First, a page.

Boys Noize, Destructo, Franki Chan



It's a wonder any “surprise” club event can remain secret these days, but Boys Noize's record release gig last night at Complex kind of did. It all started with the producer's vague tweet sometime around noon, and then at 2 p.m., he made the announcement. There would be a free party to celebrate the release of his new EP, Go Hard.

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A lucky 200 got in, and the assembled group felt like types who could discuss his discography at length — hardcore fans. With nearly 10 years of releases, Boys Noize has a lot of those.

Party goers with their Boys Noize happy face masks; Credit: Liz Ohanesian

Party goers with their Boys Noize happy face masks; Credit: Liz Ohanesian

The show was presented by iheartcomix, the team behind Check Yo Ponytail, and Hard. Both IHC's founder, Franki Chan, and Hard mastermind Gary Richards, under his DJ alias Destructo, took to the decks prior to Boys Noize's set. By the time Destructo hit the stage, there was no way the audience could stay still. The few seats on the edge of the dance floor were empty. People danced as best as they could in one tightly packed mass that edged close to the front of the stage.

Just before midnight, Alexander Ridha, Boys Noize himself, made his entrance through a gate on the side of the venue, cutting through the smoking patio to enter the club. Those outside took notice of this ordinary guy in the baseball cap surrounded by an entourage of young men who were almost anonymous in appearance. Were it not for the people who shouted “Boys Noize!” Ridha and his pals could have been confused for anyone else at this party. Once he popped up on stage, dancing behind Destructo as he prepared for his own set, there was no doubt that Ridha is a DJ/producer with real star power, even if Boys Noize isn't quite as recognizable a name as some others in the dance world.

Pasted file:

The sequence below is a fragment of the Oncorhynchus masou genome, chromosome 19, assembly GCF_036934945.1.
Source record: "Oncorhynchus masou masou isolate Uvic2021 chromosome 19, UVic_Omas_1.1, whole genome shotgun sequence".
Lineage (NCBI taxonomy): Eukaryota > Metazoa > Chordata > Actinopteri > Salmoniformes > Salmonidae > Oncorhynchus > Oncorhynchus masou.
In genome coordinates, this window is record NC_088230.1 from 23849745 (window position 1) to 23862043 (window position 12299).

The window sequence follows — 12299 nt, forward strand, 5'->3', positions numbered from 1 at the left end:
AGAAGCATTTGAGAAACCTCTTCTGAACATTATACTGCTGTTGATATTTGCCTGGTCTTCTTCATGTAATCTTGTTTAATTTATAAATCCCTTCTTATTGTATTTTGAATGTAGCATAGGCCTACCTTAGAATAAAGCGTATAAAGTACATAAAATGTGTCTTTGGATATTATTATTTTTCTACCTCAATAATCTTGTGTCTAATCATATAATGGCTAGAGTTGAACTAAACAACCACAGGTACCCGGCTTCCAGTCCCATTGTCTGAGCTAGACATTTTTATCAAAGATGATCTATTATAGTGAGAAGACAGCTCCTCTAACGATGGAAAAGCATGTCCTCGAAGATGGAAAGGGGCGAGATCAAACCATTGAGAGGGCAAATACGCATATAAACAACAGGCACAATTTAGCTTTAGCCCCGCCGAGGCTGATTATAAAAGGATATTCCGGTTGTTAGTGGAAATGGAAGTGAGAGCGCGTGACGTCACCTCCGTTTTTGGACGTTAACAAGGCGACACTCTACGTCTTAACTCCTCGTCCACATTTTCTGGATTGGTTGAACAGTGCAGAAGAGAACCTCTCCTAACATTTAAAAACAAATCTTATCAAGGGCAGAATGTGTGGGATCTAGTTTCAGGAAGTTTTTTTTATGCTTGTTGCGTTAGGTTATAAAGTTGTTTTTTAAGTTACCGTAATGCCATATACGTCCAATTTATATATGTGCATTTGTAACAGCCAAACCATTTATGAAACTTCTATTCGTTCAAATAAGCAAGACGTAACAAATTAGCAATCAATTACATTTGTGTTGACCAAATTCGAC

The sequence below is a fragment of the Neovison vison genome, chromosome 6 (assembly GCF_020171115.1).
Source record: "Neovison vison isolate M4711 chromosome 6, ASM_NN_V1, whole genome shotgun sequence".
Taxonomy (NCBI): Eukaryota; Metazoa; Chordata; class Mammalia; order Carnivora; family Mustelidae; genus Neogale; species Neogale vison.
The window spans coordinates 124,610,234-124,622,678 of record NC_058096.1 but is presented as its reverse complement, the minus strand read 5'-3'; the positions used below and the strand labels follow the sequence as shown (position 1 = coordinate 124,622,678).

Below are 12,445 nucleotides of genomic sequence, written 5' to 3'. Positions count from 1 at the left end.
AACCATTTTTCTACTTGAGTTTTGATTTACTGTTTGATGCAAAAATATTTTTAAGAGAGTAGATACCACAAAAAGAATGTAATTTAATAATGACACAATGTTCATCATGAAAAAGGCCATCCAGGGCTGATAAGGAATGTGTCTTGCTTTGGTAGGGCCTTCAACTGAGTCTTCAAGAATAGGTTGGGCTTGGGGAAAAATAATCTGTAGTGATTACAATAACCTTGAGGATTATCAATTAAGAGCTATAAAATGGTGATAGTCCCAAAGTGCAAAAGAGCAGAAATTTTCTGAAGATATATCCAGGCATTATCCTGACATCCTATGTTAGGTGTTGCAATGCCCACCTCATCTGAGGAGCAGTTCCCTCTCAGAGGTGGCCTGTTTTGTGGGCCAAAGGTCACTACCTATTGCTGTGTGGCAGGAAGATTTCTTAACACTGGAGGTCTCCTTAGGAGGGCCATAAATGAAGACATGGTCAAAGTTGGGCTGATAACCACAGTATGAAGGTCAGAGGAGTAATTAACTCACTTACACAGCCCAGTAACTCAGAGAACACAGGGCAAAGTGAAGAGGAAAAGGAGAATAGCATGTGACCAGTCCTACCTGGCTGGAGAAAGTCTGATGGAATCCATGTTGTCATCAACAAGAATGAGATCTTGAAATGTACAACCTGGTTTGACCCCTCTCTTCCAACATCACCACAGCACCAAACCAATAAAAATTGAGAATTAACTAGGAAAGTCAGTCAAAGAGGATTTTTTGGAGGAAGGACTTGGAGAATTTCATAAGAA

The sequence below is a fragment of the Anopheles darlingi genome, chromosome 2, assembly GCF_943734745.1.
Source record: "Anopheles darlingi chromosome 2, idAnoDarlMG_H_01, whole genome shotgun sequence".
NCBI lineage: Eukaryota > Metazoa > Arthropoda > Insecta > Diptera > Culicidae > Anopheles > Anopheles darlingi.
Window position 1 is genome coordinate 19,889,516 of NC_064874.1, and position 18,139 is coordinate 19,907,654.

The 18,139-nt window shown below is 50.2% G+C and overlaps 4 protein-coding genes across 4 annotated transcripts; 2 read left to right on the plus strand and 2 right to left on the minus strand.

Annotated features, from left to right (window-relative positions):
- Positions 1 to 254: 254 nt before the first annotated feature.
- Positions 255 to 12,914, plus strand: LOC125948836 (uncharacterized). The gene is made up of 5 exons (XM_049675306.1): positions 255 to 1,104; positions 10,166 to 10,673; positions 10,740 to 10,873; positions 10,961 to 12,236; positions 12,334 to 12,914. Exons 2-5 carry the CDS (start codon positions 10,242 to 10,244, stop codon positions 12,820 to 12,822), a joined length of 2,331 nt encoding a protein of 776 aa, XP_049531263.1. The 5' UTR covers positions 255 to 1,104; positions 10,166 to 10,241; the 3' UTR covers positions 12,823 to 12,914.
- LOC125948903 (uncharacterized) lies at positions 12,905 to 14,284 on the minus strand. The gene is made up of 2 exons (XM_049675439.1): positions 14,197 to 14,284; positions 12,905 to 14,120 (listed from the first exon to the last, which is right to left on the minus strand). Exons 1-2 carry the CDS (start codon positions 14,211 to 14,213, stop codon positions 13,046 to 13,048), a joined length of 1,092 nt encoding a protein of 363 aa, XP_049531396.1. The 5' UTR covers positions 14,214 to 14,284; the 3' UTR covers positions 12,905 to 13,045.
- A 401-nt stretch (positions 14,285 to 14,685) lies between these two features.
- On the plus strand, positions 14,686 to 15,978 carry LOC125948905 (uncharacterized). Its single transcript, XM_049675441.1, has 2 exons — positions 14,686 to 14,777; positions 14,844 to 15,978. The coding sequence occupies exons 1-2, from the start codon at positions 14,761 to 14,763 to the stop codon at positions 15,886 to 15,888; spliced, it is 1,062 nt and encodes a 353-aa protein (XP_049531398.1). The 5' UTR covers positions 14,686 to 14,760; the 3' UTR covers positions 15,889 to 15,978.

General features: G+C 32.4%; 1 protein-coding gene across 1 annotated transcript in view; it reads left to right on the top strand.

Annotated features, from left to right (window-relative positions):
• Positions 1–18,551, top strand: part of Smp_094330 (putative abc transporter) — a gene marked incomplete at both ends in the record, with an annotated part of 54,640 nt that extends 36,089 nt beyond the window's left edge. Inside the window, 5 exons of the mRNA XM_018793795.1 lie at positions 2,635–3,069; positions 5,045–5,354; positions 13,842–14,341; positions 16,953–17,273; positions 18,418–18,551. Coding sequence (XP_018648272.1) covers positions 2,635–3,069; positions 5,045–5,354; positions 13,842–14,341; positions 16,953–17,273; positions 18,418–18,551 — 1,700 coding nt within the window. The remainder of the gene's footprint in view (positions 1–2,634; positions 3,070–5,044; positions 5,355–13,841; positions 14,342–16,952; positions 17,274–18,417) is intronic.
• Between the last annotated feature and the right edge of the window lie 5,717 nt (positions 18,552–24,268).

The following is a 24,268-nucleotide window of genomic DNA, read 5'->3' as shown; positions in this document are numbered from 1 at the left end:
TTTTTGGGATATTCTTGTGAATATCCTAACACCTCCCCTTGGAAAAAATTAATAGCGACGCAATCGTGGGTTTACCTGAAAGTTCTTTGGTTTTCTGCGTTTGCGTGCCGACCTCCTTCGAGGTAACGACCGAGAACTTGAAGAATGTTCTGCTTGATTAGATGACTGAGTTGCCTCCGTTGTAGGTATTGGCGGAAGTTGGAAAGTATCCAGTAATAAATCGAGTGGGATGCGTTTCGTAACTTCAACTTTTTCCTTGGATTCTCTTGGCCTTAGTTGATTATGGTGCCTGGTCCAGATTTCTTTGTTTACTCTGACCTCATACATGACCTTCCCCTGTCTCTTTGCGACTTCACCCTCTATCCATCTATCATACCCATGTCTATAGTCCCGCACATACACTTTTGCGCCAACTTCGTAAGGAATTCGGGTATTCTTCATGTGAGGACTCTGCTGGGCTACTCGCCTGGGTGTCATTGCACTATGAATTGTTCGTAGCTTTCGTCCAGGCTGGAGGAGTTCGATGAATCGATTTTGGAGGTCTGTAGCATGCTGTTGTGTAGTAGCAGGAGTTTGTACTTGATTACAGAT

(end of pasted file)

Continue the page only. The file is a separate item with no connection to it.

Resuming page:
Go Hard flirts heavily with the acid sound that was so popular in the 1990s. His club set similarly blurred the line between then and now. Those songs were mostly new, but the sounds — chopped up samples, bass-y synth that may or may not have come from an actual Roland TB-303 — will ring familiar to anyone who remembers the era of the rave.

He guided the crowd through a nearly two-hour trip that veered from blissful (“Starwin,” from Go Hard) to frantic (The Chemical Brothers remix of his tune “XTC”) with plenty of twists and turns in between. It was that Chemical Brother remix of “XTC” that drew one of the biggest responses from the crowd. They danced as though they could collapse at any moment, but kept going straight through to the final cut of the night, “Nuthin' but a 'G' Thang.”

Two fans show off their Boys Noize autographs after the show.; Credit: Liz Ohanesian

Two fans show off their Boys Noize autographs after the show.; Credit: Liz Ohanesian

After the music stopped and light filled the club, fans headed towards the stage, where Boys Noize stuck around to sign autographs and pose for photos. Outside the venue, I met two guys who were able to snag the DJ's signature, on a t-shirt and a pair of sneakers.

They were ecstatic and their energy was infectious. For the small group of fans who were able to get into this intimate Boys Noize gig, they probably won't forget it anytime soon.

Personal bias: I really like Go Hard and wanted a chance to dance to some of the tracks in a club. Nice!

The crowd: Boys Noize fans decked out in his t-shirts and happy face masks, some industry types, and a smattering of local DJs like Gaslamp Killer and Alvin Risk.

Random Notebook Dump: The sign of a good party is when you wipe the fog from your glasses. I did that — twice.

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